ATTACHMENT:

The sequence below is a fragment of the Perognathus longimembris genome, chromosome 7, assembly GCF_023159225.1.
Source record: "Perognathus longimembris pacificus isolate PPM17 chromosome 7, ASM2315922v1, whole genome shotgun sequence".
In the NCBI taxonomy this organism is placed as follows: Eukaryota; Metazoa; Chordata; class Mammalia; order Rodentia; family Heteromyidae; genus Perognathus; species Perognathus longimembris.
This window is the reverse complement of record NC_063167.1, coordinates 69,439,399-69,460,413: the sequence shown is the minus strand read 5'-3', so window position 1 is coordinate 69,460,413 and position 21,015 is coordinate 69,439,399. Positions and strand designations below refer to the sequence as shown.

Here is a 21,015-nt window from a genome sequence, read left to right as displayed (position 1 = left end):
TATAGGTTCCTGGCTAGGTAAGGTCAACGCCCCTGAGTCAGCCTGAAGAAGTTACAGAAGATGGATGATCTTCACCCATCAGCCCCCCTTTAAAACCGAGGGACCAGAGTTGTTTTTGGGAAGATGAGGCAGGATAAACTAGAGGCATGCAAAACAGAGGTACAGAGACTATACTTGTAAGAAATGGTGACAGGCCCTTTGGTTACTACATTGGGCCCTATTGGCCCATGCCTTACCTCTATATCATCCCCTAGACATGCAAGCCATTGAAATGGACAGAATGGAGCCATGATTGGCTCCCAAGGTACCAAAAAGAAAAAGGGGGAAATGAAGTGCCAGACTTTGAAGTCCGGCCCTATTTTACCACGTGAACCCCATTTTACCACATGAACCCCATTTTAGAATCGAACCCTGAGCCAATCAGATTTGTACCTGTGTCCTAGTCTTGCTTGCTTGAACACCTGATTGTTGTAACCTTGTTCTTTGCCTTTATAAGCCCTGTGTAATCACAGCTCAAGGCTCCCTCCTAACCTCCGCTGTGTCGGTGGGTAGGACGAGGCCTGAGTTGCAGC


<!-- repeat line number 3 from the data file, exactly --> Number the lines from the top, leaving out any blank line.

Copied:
In the NCBI taxonomy this organism is placed as follows: Eukaryota; Metazoa; Chordata; class Mammalia; order Rodentia; family Heteromyidae; genus Perognathus; species Perognathus longimembris.